Most fracking blocks compromised by new regulations, analysis shows
The vast majority – 97% – of potential fracking blocks in England would be at least partially affected by new regulations aiming to protect sensitive areas, according to an analysis by Greenpeace.
A separate data analysis by the Guardian showed that by area, 39.7% of the land in England offered for shale exploration by the government would be off-limits to fracking.
Last week, the House of Commons rejected a moratorium on fracking, but agreed to conditions from Labour banning fracking in national parks, Areas of Outstanding Natural Beauty (AONBs), Sites of Special Scientific Interest (SSSIs) and some groundwater protection zones. The revised bill now awaits a vote in the House of Lords.
Last year, the Department of Energy and Climate Change (DECC) offered up blocks for tender for unconventional fossil fuel exploitation, including fracking. Details of successful bids have not yet been published.
But because the new blocks would mean that around half of Britain is available for oil or gas exploration, Greenpeace found significant overlap with sensitive areas.
Water zone overlap
Of the 931 blocks that lie within England, 416 – almost 45% – would be significantly affected by the regulations – meaning that at least half of their area is covered by a national park, SSSI, AONB, groundwater protection zone, or some combination of the four.
Of these 416 blocks, 68 appear entirely off limits for drilling, overlapping completely with sensitive areas.
The analysis also found that 489 of all blocks in England would be partially affected, meaning that up to half of the block is registered as an environmentally sensitive area that could not be legally fracked, if the amendments pass the House of Lords vote.
Just 26 blocks – less than 3% of all English blocks – contained no regulated areas at all and would be entirely frackable under the new laws.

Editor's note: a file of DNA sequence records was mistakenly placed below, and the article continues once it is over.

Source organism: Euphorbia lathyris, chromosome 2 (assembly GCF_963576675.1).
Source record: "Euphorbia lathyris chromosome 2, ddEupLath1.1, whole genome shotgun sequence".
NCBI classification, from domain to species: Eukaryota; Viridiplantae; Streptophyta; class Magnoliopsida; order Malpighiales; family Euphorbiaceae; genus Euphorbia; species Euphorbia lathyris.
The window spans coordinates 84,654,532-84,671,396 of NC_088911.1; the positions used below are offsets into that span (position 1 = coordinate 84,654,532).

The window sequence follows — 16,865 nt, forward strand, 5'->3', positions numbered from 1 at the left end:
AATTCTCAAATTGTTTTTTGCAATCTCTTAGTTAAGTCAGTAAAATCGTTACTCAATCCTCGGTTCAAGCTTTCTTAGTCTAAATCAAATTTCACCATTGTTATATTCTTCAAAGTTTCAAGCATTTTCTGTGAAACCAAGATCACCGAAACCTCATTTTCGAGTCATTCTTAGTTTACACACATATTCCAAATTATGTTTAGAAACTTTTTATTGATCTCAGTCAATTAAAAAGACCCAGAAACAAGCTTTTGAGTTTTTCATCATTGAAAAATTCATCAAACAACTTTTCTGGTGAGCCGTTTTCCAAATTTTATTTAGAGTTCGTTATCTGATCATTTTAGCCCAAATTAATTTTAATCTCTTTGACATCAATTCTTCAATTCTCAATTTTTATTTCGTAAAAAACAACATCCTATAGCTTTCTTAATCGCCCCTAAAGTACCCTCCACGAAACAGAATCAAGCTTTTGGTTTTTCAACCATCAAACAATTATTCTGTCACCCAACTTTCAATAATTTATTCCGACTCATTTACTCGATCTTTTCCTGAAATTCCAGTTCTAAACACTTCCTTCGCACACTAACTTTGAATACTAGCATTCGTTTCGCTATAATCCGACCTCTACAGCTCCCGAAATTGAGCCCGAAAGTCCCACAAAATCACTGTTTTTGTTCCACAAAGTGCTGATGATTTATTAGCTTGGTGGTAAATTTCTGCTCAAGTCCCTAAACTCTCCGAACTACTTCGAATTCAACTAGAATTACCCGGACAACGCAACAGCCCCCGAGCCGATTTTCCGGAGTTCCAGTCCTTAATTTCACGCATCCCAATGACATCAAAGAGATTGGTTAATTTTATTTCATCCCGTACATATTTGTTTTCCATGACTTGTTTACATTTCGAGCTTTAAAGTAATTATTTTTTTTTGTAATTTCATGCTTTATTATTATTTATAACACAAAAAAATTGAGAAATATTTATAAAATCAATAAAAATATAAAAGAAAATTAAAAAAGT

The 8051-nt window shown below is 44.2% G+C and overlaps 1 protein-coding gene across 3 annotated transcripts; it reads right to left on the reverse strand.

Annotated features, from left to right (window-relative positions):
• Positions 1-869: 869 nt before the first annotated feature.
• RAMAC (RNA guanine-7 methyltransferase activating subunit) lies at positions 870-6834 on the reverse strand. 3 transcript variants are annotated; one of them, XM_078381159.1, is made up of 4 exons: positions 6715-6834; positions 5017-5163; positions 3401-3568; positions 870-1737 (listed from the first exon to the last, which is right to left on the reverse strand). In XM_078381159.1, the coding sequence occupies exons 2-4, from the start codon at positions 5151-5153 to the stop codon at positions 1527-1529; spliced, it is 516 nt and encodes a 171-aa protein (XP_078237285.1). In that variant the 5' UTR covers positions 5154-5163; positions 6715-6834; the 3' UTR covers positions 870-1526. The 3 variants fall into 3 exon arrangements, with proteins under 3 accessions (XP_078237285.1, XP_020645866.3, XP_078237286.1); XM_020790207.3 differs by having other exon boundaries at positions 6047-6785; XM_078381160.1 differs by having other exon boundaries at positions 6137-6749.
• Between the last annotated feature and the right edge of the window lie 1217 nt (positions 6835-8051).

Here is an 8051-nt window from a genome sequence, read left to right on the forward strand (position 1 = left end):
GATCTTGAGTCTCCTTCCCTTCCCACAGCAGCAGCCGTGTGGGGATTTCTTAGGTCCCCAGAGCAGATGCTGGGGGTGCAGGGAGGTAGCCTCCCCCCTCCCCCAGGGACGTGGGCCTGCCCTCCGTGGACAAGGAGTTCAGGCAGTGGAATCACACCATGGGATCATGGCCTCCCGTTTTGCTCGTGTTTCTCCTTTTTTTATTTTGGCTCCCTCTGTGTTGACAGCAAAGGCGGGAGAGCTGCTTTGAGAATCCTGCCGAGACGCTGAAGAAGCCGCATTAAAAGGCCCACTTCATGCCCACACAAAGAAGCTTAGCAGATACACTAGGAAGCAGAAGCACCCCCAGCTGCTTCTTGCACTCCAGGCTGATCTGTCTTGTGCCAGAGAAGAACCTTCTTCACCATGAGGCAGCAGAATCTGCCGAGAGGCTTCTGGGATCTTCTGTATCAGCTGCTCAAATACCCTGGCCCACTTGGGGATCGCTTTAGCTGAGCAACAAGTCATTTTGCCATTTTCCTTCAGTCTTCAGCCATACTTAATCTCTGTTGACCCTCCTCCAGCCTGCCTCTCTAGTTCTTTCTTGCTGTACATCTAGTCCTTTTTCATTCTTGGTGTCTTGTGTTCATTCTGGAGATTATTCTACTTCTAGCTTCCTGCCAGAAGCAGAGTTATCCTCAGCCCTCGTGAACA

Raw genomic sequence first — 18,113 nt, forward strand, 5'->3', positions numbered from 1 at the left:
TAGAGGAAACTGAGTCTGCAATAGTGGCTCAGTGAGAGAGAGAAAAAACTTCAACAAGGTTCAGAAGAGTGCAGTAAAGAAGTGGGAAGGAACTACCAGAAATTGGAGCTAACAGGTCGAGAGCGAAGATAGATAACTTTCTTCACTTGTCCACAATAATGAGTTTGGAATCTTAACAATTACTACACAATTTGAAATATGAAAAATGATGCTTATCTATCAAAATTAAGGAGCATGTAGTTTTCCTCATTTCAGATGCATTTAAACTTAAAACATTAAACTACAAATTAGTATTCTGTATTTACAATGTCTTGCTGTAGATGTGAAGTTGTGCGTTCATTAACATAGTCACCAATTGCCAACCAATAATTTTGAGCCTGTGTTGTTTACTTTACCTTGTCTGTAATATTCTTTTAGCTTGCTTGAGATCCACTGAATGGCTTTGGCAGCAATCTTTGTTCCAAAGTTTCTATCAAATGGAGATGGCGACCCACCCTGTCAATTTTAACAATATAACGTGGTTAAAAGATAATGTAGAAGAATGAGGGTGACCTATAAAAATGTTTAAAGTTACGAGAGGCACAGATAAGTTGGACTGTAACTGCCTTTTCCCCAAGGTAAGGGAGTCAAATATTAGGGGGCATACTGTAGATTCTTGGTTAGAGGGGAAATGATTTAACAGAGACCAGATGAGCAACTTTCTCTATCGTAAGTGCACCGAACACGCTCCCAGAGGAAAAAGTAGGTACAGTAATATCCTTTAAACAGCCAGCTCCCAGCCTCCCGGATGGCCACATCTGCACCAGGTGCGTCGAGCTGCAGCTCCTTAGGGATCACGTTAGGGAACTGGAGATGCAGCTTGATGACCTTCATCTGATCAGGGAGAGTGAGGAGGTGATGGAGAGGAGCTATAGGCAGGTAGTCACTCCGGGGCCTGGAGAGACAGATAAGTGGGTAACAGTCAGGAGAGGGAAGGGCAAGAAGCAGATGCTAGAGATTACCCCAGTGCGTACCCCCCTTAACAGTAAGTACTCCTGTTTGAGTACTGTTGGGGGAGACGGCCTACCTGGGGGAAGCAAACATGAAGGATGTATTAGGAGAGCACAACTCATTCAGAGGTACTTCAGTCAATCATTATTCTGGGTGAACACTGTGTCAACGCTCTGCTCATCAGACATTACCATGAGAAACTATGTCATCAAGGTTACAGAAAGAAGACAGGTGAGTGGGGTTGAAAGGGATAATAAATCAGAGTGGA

Similar overlaps may be expected in Wales, however the analysis only looked at England because data sets on Wales’ AONB and SSSIs were not immediately available. Scotland was excluded because of the recently announced moratorium on shale gas exploration.
Greenpeace took data from the Environment Agency on Groundwater Source Protection Zones (including inner and outer groundwater zones, as well as total catchment area), and data from Natural England on England’s national parks, AONBs and SSSIs. The data was overlaid onto a map created from DECC’s 14th licensing round block data.
The blocks were examined individually to ascertain how many would be affected by the new regulations. We broke them down into four categories: wholly covered by sensitive areas, significantly covered (more than 50%), partially covered (anything from a small speck up to 50%) or not at all covered.
In a short emailed statement, DECC confirmed that any new permits to frack in these blocks would be affected by new legislation. The statement also stressed that, in addition to the licenses that have been tendered and are yet to be announced, separate and additional permits must be obtained before fracking can begin.
Impact on 14th round
“The licences do not give permission for any operations,” read the statement. “No new licences have yet been awarded under the 14thRound, but when they are, any exploration or production projects subsequently brought forward will be subject to the requirements of the new legislation.”
There is also controversy over exactly what is covered by Labour’s amendment to the fracking rules. The party insists it includes all three levels of “groundwater protection zones” identified by the Environment Agency. Because the amendment didn’t specify any particular zone saying simply “within the boundary of a groundwater source protection zone” that is the basis of this analysis.
However speaking to the Telegraph government sources insisted it applied far more narrowly – potentially reducing the impact of the rule changes. The issue is likely to be clarified after the legislation reaches the lords.
DECC did not comment on whether there was a chance that the 14th round of bidding might have to be scrapped and rerun, if the legislation goes through.
But certainly, if passed, the rules will add an additional layer of complexity to the industry, and will not be welcomed by companies who bid on exploration rights.
Additional reporting by Zachary Davies Boren